Even worse problems dogged Democrats who in 2003 enthusiastically voted for the Iraq War. Besides John Kerry’s “for it before I was against it” election year explanation, the war’s anniversary last week left some of them in a “what was I thinking?” mode.

What they were thinking during the Iraq War vote, and during the DOMA vote, was: I am a person of conscience, but that conscience will do no good if I lose this seat, so I have to ask just how this will play back home. The answer for both DOMA and the Iraq War, under the circumstances of the moment, was: not very favorably.

The lesson for some: Whether it is voting at the polls or voting in the Senate, sometimes discretion is the better part of valor, and sometimes less is more, and sometimes less voting is just better.

In the case of the ballot box, trying to suppress voting is un-American. In the case of standing up and being counted in the Senate, not voting is a dereliction of duty since, as a Senator, that’s your job.

On the other hand, those who fight and run away live to fight another day. That’s how the saying goes. The primary part of that, though, is that you at least fight in the first place. If all you do is run away by, say, not voting, it’s all about survival, and not about conscience and accountability. You may win an election, you may even get to be President. But if you’re thinking about being in the next volume of Profiles in Courage, don’t bother looking for your name.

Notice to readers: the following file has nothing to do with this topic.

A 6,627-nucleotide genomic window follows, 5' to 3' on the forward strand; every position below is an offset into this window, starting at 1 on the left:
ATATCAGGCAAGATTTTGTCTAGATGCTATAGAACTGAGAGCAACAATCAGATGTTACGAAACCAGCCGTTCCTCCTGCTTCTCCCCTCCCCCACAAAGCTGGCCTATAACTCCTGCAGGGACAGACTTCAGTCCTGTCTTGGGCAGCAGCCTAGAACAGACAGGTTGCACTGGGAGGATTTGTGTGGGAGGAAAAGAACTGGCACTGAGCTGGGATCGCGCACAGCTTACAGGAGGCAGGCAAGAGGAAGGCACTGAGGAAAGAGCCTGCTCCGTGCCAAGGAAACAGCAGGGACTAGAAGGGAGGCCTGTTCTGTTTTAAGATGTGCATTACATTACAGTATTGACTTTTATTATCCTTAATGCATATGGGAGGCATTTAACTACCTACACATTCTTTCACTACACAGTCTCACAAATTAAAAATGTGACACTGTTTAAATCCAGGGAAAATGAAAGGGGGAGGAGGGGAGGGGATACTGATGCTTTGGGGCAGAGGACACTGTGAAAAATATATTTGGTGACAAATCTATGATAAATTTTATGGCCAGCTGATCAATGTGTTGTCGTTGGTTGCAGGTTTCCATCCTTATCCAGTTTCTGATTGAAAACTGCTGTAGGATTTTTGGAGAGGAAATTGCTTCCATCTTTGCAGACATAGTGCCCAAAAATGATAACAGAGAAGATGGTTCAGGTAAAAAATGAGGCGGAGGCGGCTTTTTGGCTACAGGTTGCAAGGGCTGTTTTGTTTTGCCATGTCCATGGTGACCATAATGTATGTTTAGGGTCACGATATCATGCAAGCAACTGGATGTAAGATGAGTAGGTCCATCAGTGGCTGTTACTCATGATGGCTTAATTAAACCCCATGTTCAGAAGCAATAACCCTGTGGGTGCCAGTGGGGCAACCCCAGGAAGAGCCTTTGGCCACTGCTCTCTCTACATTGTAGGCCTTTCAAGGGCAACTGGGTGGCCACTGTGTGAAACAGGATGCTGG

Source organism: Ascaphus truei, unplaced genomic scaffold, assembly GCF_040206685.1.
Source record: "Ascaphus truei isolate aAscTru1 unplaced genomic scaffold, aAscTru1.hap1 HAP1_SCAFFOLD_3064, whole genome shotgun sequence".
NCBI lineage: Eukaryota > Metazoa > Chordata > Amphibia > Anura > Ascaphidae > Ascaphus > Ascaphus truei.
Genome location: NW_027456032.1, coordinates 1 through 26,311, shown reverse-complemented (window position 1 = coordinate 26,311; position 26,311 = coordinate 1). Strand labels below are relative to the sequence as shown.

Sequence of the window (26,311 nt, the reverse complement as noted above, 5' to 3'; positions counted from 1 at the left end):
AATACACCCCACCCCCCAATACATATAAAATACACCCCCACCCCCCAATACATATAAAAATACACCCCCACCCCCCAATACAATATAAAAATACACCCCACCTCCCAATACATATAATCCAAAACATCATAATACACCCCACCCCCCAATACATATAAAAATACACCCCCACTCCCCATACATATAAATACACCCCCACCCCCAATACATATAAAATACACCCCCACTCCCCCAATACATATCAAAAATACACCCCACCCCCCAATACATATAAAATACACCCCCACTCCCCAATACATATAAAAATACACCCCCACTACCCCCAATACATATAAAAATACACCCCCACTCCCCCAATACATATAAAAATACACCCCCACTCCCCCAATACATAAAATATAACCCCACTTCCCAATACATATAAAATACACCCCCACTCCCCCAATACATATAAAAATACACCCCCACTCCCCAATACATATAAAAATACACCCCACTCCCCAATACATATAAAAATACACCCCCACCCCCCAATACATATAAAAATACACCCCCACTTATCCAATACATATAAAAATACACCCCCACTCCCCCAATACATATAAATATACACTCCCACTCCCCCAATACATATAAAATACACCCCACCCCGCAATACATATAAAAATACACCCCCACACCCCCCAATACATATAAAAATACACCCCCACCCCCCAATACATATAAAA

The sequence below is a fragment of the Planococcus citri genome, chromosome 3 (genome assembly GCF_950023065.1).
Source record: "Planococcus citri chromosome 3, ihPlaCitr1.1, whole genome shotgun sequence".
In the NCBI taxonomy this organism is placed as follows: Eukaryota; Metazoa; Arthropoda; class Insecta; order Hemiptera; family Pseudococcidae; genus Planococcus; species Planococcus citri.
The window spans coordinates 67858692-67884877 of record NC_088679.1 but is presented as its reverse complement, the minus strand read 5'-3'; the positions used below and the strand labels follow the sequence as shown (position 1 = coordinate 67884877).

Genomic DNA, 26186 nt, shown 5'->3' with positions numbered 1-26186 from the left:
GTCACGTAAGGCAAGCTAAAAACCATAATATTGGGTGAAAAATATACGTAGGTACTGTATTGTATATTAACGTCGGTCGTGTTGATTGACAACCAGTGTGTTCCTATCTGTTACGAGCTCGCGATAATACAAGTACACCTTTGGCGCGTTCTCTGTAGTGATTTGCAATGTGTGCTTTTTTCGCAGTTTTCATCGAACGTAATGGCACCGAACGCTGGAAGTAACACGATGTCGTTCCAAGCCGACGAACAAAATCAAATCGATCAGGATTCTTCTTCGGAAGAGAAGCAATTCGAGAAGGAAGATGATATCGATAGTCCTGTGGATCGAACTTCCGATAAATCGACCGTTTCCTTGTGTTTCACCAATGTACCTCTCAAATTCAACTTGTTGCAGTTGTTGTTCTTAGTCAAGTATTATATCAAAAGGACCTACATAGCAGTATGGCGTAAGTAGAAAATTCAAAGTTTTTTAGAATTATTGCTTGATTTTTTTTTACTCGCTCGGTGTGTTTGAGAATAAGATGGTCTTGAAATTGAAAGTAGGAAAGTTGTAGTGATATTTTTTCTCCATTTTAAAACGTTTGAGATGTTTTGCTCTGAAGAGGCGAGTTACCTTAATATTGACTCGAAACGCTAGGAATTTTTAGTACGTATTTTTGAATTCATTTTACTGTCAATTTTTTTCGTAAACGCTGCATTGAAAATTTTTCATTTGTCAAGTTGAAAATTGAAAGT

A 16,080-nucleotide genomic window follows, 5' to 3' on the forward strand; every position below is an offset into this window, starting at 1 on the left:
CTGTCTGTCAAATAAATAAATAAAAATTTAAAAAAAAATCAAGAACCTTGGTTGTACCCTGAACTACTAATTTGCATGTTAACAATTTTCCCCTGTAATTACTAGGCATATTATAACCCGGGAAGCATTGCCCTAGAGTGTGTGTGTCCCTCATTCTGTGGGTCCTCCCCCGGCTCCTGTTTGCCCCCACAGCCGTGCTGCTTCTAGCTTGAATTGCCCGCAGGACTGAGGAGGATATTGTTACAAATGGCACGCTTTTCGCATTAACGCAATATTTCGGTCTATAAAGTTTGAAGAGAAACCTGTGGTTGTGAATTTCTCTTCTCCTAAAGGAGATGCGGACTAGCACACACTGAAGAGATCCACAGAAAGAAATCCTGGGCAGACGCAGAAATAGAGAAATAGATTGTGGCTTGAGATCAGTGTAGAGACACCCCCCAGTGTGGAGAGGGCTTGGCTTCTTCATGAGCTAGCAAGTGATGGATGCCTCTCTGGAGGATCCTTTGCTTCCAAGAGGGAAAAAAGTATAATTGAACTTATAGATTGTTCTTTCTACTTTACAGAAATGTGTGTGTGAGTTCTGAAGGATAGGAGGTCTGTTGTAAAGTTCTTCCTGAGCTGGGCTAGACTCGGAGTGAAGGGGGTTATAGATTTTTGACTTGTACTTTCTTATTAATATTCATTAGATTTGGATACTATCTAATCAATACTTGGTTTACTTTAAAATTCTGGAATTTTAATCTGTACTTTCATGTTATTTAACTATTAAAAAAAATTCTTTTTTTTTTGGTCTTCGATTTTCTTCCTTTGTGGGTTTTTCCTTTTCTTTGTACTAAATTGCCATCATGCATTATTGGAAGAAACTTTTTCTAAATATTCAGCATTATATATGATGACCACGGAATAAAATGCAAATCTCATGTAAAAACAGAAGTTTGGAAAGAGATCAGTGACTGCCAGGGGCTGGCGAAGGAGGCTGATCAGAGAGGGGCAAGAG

Who Killed the Assault Weapons Ban?

Hoover Tactical Firearms
A ban on assault weapons is dead, at least for this session of Congress. Senate Majority Leader Harry Reid announced that the Democratic gun bill moving forward will not include it.

The political math is that 60 votes are needed to pass a bill in this new and not improved super-majority Senate voting, and there weren’t enough Democrats, let alone Republicans, to make passage possible. The political reality is fear. There are Democratic Senators who believe that a vote for anything that looks like a gun ban, however reasonable and popular, would cause them grief or worse back home and in the voting booth.

We had a ban on assault weapons for ten years, signed by Bill Clinton, allowed to expire under George W. Bush in 2004, and never revived. It was far from perfect or comprehensive, but at least it represented recognition that as a modern civilization, there are things we try not to do or allow to be done. This isn’t heaven, but we can make it a little less hell.

An earlier post mentioned that we have not seen, and as a matter of decency (we are civilized people, aren’t we?) will not see, the photos of the dead children at Sandy Hook School in Newtown. Since then, though, the Senate Judiciary Committee held a hearing at which a vivid word image was painted by a first responder. Maybe not a thousand words, but we got the picture.